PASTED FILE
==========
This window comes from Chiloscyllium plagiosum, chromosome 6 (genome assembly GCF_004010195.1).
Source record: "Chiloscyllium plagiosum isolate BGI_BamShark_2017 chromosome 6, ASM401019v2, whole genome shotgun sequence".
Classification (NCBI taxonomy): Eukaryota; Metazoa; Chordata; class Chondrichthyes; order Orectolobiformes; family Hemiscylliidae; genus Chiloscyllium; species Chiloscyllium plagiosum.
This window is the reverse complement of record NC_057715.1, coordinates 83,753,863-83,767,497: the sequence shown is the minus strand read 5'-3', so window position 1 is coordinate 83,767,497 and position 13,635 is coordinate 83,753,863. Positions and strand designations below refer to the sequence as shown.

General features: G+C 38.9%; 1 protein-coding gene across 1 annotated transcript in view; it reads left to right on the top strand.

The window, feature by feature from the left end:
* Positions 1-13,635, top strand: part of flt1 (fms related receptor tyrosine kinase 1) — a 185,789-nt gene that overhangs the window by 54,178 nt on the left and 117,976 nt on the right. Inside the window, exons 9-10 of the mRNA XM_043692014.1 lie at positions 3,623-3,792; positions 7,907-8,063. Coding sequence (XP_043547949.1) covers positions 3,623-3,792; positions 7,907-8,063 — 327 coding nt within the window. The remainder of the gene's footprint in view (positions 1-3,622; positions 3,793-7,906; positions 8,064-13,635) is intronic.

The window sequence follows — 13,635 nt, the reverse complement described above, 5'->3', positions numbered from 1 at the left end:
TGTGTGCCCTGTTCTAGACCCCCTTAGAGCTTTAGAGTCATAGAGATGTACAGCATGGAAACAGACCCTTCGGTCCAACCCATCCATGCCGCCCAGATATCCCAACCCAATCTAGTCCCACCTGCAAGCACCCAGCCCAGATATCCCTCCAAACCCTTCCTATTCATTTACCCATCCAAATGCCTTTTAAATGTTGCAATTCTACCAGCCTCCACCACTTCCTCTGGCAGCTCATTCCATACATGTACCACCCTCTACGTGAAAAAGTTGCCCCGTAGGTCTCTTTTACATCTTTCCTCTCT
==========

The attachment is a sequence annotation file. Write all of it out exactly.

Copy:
This window comes from Chiloscyllium plagiosum, chromosome 6 (genome assembly GCF_004010195.1).
Source record: "Chiloscyllium plagiosum isolate BGI_BamShark_2017 chromosome 6, ASM401019v2, whole genome shotgun sequence".
Classification (NCBI taxonomy): Eukaryota; Metazoa; Chordata; class Chondrichthyes; order Orectolobiformes; family Hemiscylliidae; genus Chiloscyllium; species Chiloscyllium plagiosum.
This window is the reverse complement of record NC_057715.1, coordinates 83,753,863-83,767,497: the sequence shown is the minus strand read 5'-3', so window position 1 is coordinate 83,767,497 and position 13,635 is coordinate 83,753,863. Positions and strand designations below refer to the sequence as shown.

General features: G+C 38.9%; 1 protein-coding gene across 1 annotated transcript in view; it reads left to right on the top strand.

The window, feature by feature from the left end:
* Positions 1-13,635, top strand: part of flt1 (fms related receptor tyrosine kinase 1) — a 185,789-nt gene that overhangs the window by 54,178 nt on the left and 117,976 nt on the right. Inside the window, exons 9-10 of the mRNA XM_043692014.1 lie at positions 3,623-3,792; positions 7,907-8,063. Coding sequence (XP_043547949.1) covers positions 3,623-3,792; positions 7,907-8,063 — 327 coding nt within the window. The remainder of the gene's footprint in view (positions 1-3,622; positions 3,793-7,906; positions 8,064-13,635) is intronic.

The window sequence follows — 13,635 nt, the reverse complement described above, 5'->3', positions numbered from 1 at the left end:
TGTGTGCCCTGTTCTAGACCCCCTTAGAGCTTTAGAGTCATAGAGATGTACAGCATGGAAACAGACCCTTCGGTCCAACCCATCCATGCCGCCCAGATATCCCAACCCAATCTAGTCCCACCTGCAAGCACCCAGCCCAGATATCCCTCCAAACCCTTCCTATTCATTTACCCATCCAAATGCCTTTTAAATGTTGCAATTCTACCAGCCTCCACCACTTCCTCTGGCAGCTCATTCCATACATGTACCACCCTCTACGTGAAAAAGTTGCCCCGTAGGTCTCTTTTACATCTTTCCTCTCT